1831 – Joseph Joachim, born on the 28th of June in Kitsee, near Bratislava and Eisenstadt, in today’s Burgenland area of Austria. He was a Hungarian violinist, conductor, composer and teacher. He is regarded as one of the most influential violinists of all time.
1833 – His family moved to Pest, where he studied violin with Stanislaus Serwaczynski, the concertmaster of the opera in Pest.
1839 – Continued his studies in Vienna (briefly with Miska Hauser and Georg Hellmesberger, Sr.; finally and most significantly with Joseph Böhm).
1844 – His performance of the Beethoven violin concerto in London (under Mendelssohn’s baton) was a triumph, and helped to establish that work in the repertory.
1852 – He moved to Hanover, at the same time dissociating himself from the musical ideals of the New German School (Liszt, Wagner, Berlioz, and their followers, as defined by journalist Franz Brendel) and instead making common cause with Robert Schumann, Clara Schumann and Johannes Brahms.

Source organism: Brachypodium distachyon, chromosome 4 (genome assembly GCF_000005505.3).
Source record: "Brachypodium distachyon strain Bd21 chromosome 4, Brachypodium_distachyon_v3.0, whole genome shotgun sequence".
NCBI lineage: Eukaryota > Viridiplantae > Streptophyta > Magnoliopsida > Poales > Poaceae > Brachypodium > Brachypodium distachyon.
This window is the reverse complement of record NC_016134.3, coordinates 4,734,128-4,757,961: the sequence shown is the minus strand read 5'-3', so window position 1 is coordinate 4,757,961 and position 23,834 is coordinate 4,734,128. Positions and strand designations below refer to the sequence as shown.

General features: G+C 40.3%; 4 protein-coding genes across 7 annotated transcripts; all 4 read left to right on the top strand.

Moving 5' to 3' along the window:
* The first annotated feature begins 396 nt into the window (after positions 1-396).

1860 – He and Brahms jointly wrote a manifesto against the "progressive" music of the New German School, in reaction against the polemics of Brendel’s Neue Zeitschrift für Musik.
1863 – On the 10th of May, he married the singer Amalie Weiss (Schneeweiss).
1865 – He quit the service of the King of Hanover in protest, when the King refused to advance one of the orchestral players because of the latter’s Jewish birth.
1866 – Moved to Berlin, where he became founding director of the Royal Academy of Music.
1869 – He founded an orchestra, the Joachim String Quartet, which quickly gained a reputation as Europe’s finest.
1884 – He and his wife separated after he became convinced that she was having an affair with Brahms’ publisher, Fritz Simrock.
1903 – In Berlin, he recorded two sides for the Gramophone Company (G&T), which remain a fascinating and valuable source of information about 19th-century styles of violin playing.
1907 – Remained in Berlin until his death from actinomycosis on the 15th of August.